Calcium Atoms Sandwiched with Graphene Sheets

Nearly one year ago, researchers from Tohoku University and the University of Tokyo placed calcium atoms between sheets of graphene which were grown on a silicon carbide crystal. They achieved superconductivity at -269 degrees Celsius.

A representation of the developed material. Image courtesy of Tohoku University.

Obviously, these super cold temperatures are not suitable for applications such as superconductor-based power lines. However, according to Tohoku University, these studies pave the way for ultra high-speed superconducting nanodevices which can be used in quantum computing.

PCCO Unleashes the Superconductivity of Graphene

While the above experiments relied on doping graphene to achieve a superconductor, researchers from the University of Cambridge have recently developed a graphene-based superconductor without altering the material.

Jason Robinson, involved in the project, notes that, apparently, the study has achieved a rare type of superconductivity called p-wave state. However, he adds that further experiments are required to confirm this.

According to Angelo di Bernardo, methods which place graphene on other materials change its properties. On the other hand, although they achieve superconductivity, it is not necessarily from graphene but simply that of the underlying superconductor being passed on.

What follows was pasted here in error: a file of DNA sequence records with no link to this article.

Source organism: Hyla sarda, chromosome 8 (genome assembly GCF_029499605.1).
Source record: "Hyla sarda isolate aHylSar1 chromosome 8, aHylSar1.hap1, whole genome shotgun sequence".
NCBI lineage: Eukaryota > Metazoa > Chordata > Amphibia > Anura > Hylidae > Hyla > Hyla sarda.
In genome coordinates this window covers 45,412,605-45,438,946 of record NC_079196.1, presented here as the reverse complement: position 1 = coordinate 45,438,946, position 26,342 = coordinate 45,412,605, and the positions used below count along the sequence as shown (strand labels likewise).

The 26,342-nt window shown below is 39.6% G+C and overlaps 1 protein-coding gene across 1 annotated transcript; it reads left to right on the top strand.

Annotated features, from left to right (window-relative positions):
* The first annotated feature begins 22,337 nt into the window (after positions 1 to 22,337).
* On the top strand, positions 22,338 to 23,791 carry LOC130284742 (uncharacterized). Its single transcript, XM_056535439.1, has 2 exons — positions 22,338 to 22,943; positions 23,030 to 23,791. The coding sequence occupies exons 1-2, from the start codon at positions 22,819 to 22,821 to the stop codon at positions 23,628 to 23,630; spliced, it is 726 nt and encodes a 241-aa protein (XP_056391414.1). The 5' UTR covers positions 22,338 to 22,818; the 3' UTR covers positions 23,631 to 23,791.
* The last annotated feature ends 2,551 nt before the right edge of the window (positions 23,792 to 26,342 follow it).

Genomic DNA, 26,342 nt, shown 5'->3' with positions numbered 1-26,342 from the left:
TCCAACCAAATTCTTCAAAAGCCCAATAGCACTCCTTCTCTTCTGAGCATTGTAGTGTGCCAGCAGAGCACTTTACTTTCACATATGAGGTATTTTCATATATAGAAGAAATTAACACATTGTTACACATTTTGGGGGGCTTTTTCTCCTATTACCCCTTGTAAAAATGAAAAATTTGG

The Cambridge team incorporates a material called praseodymium cerium copper oxide (PCCO) to awaken graphene’s dormant superconductivity. While the experiment may look like previous ones where a second material was required to achieve superconductivity, the new method is quite different from previous techniques. In this recent experiment, the achieved superconductivity is clearly distinguished from that of the added material, i.e. PCCO. In a PCCO, electron pairs are in a state called d-wave; however, the spin state of electron pairs in the new superconductor was observed to be p-wave which is a rare and still unverified type of superconductivity first proposed by Japanese researchers in 1994.

According to Robinson, the superconductivity was not from PCCO and PCCO was simply required to unleash the intrinsic superconductivity of graphene.

The experiment is a big deal because it can prove that the elusive p-wave superconductivity really exists and, consequently, give the researchers the chance to properly investigate this type of superconductivity. With a better understanding of p-wave superconductivity, researchers may find a whole new spectrum of superconductors.

Uses for Superconducting Graphene

Superconducting graphene may not be a good choice to develop more efficient power lines, but researchers believe that it suits applications such as SQUIDs (superconducting quantum interference devices). SQUIDs, which are capable of sensing a change in a magnetic field over a billion times weaker than the force that moves the needle on a compass, can scan brain activities with a great precision.

Damascelli believes that graphene-based superconductors could lead to a 100-fold increase in the sensitivities which are currently achievable.

Unfortunately, there are many mysterious unknowns about how superconductivity is achieved in general, especially in graphene-based materials. However, all these endeavors seem to be quite rewarding and many research groups are intrigued to discover this territory.

The details of this research are published in Nature Communications